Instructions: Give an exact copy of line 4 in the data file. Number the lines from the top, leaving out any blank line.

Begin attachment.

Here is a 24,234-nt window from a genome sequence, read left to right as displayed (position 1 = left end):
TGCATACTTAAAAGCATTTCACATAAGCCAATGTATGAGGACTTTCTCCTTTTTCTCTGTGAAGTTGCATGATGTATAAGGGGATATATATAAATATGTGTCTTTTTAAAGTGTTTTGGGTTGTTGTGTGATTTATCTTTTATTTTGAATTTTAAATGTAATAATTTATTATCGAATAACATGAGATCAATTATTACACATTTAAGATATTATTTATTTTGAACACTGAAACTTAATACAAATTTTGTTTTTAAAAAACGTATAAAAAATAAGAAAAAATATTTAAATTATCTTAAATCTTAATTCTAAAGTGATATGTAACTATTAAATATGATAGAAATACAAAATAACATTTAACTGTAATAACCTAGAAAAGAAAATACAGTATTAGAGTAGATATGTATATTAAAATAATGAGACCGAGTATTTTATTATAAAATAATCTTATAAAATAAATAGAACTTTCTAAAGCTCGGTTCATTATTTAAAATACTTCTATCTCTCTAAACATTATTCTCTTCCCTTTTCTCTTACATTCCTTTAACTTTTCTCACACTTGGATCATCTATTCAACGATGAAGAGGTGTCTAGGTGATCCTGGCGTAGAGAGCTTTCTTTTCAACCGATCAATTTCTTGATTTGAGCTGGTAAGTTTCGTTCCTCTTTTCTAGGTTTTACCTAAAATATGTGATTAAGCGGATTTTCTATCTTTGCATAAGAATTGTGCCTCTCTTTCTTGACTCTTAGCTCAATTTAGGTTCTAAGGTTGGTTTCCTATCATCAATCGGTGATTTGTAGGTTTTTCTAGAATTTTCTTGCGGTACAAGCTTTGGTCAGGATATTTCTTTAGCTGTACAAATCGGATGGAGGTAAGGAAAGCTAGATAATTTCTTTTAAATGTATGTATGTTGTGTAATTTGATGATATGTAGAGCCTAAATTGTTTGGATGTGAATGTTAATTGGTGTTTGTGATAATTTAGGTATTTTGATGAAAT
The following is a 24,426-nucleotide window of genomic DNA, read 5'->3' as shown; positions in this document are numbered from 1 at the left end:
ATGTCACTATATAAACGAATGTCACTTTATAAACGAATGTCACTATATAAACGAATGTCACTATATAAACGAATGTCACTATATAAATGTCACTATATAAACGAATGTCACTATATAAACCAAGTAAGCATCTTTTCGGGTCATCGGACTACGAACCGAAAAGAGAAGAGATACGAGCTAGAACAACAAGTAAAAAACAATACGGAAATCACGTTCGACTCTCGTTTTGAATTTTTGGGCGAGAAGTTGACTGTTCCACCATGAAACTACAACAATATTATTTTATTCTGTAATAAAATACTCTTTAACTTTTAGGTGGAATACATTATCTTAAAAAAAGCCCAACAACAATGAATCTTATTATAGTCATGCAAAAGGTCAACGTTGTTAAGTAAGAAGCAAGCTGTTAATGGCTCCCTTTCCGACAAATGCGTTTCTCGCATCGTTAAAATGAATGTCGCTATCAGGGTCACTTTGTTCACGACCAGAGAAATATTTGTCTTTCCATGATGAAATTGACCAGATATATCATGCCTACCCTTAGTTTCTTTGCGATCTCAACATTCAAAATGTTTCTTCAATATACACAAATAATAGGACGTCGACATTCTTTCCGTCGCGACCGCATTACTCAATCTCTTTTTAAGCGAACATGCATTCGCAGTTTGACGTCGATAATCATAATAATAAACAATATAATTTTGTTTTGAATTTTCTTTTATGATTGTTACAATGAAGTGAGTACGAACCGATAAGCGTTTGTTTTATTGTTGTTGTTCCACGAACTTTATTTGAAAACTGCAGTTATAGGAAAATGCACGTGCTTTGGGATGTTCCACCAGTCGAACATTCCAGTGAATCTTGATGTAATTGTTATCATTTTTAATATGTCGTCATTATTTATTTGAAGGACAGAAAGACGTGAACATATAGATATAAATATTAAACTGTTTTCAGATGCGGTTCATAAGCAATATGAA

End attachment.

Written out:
ATGTCACTATATAAACGAATGTCACTTTATAAACGAATGTCACTATATAAACGAATGTCACTATATAAACGAATGTCACTATATAAATGTCACTATATAAACGAATGTCACTATATAAACCAAGTAAGCATCTTTTCGGGTCATCGGACTACGAACCGAAAAGAGAAGAGATACGAGCTAGAACAACAAGTAAAAAACAATACGGAAATCACGTTCGACTCTCGTTTTGAATTTTTGGGCGAGAAGTTGACTGTTCCACCATGAAACTACAACAATATTATTTTATTCTGTAATAAAATACTCTTTAACTTTTAGGTGGAATACATTATCTTAAAAAAAGCCCAACAACAATGAATCTTATTATAGTCATGCAAAAGGTCAACGTTGTTAAGTAAGAAGCAAGCTGTTAATGGCTCCCTTTCCGACAAATGCGTTTCTCGCATCGTTAAAATGAATGTCGCTATCAGGGTCACTTTGTTCACGACCAGAGAAATATTTGTCTTTCCATGATGAAATTGACCAGATATATCATGCCTACCCTTAGTTTCTTTGCGATCTCAACATTCAAAATGTTTCTTCAATATACACAAATAATAGGACGTCGACATTCTTTCCGTCGCGACCGCATTACTCAATCTCTTTTTAAGCGAACATGCATTCGCAGTTTGACGTCGATAATCATAATAATAAACAATATAATTTTGTTTTGAATTTTCTTTTATGATTGTTACAATGAAGTGAGTACGAACCGATAAGCGTTTGTTTTATTGTTGTTGTTCCACGAACTTTATTTGAAAACTGCAGTTATAGGAAAATGCACGTGCTTTGGGATGTTCCACCAGTCGAACATTCCAGTGAATCTTGATGTAATTGTTATCATTTTTAATATGTCGTCATTATTTATTTGAAGGACAGAAAGACGTGAACATATAGATATAAATATTAAACTGTTTTCAGATGCGGTTCATAAGCAATATGAA